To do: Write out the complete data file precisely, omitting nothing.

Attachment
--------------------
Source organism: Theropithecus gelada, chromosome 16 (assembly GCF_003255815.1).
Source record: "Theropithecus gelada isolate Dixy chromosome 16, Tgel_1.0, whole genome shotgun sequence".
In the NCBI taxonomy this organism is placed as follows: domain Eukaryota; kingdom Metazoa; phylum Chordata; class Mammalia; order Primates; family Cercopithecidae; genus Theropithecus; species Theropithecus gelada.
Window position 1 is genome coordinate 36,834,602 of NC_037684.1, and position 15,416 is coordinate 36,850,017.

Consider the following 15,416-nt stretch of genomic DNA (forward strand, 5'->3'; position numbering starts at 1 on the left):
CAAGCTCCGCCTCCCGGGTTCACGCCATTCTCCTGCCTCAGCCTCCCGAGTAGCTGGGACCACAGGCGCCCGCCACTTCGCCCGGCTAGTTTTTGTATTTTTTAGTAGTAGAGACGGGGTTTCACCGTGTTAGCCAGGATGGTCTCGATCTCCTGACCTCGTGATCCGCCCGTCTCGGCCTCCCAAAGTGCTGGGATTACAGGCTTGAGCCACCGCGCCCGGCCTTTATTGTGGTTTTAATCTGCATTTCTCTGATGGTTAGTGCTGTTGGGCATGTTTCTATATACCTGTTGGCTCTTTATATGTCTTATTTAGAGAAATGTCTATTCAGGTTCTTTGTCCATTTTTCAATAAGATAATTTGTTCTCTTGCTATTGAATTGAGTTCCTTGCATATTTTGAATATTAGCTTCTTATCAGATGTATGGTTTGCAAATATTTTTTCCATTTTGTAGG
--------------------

Source organism: Theropithecus gelada, chromosome 16 (assembly GCF_003255815.1).
Source record: "Theropithecus gelada isolate Dixy chromosome 16, Tgel_1.0, whole genome shotgun sequence".
In the NCBI taxonomy this organism is placed as follows: domain Eukaryota; kingdom Metazoa; phylum Chordata; class Mammalia; order Primates; family Cercopithecidae; genus Theropithecus; species Theropithecus gelada.
Window position 1 is genome coordinate 36,834,602 of NC_037684.1, and position 15,416 is coordinate 36,850,017.

Consider the following 15,416-nt stretch of genomic DNA (forward strand, 5'->3'; position numbering starts at 1 on the left):
CAAGCTCCGCCTCCCGGGTTCACGCCATTCTCCTGCCTCAGCCTCCCGAGTAGCTGGGACCACAGGCGCCCGCCACTTCGCCCGGCTAGTTTTTGTATTTTTTAGTAGTAGAGACGGGGTTTCACCGTGTTAGCCAGGATGGTCTCGATCTCCTGACCTCGTGATCCGCCCGTCTCGGCCTCCCAAAGTGCTGGGATTACAGGCTTGAGCCACCGCGCCCGGCCTTTATTGTGGTTTTAATCTGCATTTCTCTGATGGTTAGTGCTGTTGGGCATGTTTCTATATACCTGTTGGCTCTTTATATGTCTTATTTAGAGAAATGTCTATTCAGGTTCTTTGTCCATTTTTCAATAAGATAATTTGTTCTCTTGCTATTGAATTGAGTTCCTTGCATATTTTGAATATTAGCTTCTTATCAGATGTATGGTTTGCAAATATTTTTTCCATTTTGTAGG